There are compelling reasons to drink with our meals to lose weight, but does it really work? How does drinking while eating affect digestion? We turn to the experts to find out.
We all know the importance of drinking water for overall health. Staying hydrated helps keep our mind sharp and our mood steady while regulating our body temperature and preventing kidney stones and constipation. But a long-standing debate exists as to whether drinking liquids with our meals is beneficial for our bodies. Can drinking before and while we eat help us to lose weight? Does drinking with meals interfere with our digestion and keep us from properly absorbing the nutrients that we need? Experts have worked to answer these questions and have arrived at some pretty interesting conclusions.
Drinking water reduces your overall daily calories
The simple act of drinking water may actually lessen your calorie count for the day. People who drink 51.9 oz, or 6.5 8-oz, glasses of water throughout the day are shown to consume 194 less calories overall than those who are not regular water drinkers. Does water intake right before a meal influence the number of calories ingested? One study found that subjects who drank 2.4 cups of water immediately before breakfast reduced their calorie intake by 22% while reporting feeling less hungry and more satisfied. This is likely explained by the fact that filling the stomach with water causes it to swell and stretch, resulting in a satiated feeling experienced earlier than usual.
Water intake before meals translates to weight loss
Given that water effectively fills the stomach and contains no calories, it makes sense that drinking prior to eating reduces both appetite and the number of calories ingested. But how much weight can you actually lose? A 2010 study examined just this. Participants who drank 2 cups of water before each meal over 12 weeks lost 4.4 lbs, or 44%, more than those who did not. While this is promising news for anyone desiring to slim down, it is unclear whether this weight loss is sustained for the long term.
Does drinking water with meals impede digestion and nutrient absorption?
A popular belief is that drinking water while eating hinders our digestive process by accelerating how quickly solid foods depart from the stomach, leaving less time for digestive enzymes and stomach acid to break down the food. Water on its own exits the stomach rapidly, but when water and solid food are ingested together, both are emptied from the stomach slower. In fact, solid food is emptied at the same rate regardless of whether water is ingested with it or not.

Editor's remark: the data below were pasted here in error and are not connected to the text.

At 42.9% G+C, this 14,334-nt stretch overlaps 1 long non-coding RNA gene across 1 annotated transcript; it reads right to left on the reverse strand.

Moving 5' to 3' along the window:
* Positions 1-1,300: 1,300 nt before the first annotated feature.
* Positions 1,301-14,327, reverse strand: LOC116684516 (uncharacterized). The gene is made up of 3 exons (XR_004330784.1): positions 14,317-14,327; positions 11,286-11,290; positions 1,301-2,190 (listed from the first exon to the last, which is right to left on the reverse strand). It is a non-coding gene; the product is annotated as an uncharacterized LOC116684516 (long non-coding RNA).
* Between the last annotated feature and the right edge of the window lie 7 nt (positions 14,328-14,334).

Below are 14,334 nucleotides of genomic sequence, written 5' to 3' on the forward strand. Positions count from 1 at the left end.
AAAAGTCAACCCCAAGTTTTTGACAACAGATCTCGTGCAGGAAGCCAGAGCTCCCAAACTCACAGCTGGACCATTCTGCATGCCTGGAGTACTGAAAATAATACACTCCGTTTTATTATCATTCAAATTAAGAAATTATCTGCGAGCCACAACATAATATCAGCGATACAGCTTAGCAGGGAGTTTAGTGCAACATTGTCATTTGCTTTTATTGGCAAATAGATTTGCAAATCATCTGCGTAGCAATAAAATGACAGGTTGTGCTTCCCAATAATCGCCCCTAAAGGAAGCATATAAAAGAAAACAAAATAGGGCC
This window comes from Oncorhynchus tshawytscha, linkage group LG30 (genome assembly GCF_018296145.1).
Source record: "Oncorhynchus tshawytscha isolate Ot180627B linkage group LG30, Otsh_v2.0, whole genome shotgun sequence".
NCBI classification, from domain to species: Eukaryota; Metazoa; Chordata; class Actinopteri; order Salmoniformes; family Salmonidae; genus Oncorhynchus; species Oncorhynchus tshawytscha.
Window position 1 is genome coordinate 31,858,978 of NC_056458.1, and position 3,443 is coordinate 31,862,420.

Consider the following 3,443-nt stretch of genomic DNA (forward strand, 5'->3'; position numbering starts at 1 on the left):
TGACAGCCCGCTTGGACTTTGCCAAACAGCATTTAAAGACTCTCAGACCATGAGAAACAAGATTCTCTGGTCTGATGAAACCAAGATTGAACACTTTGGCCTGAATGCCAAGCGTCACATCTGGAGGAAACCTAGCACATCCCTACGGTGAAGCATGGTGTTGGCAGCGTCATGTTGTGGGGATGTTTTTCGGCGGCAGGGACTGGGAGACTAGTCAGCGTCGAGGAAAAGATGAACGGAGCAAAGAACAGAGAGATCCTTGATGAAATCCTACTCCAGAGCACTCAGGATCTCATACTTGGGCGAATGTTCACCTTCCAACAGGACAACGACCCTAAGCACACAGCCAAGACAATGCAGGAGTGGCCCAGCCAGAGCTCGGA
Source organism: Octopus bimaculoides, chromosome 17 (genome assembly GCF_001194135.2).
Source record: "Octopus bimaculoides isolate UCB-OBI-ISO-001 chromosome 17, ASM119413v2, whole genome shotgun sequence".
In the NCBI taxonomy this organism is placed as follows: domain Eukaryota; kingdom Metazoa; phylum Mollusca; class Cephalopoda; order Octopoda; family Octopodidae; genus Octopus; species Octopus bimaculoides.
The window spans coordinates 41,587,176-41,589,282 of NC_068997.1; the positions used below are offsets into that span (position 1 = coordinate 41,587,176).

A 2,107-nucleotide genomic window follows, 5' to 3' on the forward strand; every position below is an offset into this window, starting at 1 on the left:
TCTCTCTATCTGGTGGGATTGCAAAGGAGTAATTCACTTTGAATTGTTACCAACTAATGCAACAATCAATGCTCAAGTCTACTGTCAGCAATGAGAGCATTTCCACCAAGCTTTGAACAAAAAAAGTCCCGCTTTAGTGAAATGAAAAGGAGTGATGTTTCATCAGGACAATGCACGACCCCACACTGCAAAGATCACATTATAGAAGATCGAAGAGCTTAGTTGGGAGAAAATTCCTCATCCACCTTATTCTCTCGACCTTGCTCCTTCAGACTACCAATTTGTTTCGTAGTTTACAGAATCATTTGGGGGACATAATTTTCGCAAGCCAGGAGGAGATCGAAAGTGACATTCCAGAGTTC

What are the effects of alcohol and caffeine on our ability to absorb nutrients?
Drinking water before and with meals may be beneficial for weight loss with no proven impact on digestion and nutrient intake, but can the same be said for other beverages besides water like alcohol or coffee? Evidently not. Heavy alcohol drinking, generally considered 1.7 fl oz of alcohol or more per day, with or without meals is shown to harm the gastrointestinal tract, leading to the poor uptake of essential proteins and vitamins that we need from our food. Similarly, drinking more than 300 mg of caffeine, or three cups of coffee, a day is associated with weaker absorption of vitamins and minerals like vitamin D, iron, and calcium.
What you should know
Þ Drinking water with your meal is effective and safe. Despite the common concerns surrounding drinking before or during meals, current evidence shows that increasing water intake before and during a meal can lead to weight loss and has no real impact on digestion and nutrient absorption.
Þ Stick with water. Water is the beverage of choice for mealtime as it is free of calories and additives and is not linked to digestive issues like alcohol and caffeine.
Þ If you have a digestive condition, drink with caution. People with gastrointestinal conditions like irritable bowel syndrome (IBS) and indigestion are prone to abdominal pain and should take special care not to drink too much with their meals. Increasing water intake can expand the stomach which may further exacerbate stomach discomfort after a meal.
Þ See what works best for you. Whether you choose to adopt the habit of drinking water before and during your meals to lose weight should depend on how your body uniquely responds. Drink 2 to 2.5 cups of water right before you eat, pay close attention to your level of hunger throughout the meal, and stop when you feel full. Track your weight over time, and of course do not continue if you feel stomach pain or discomfort.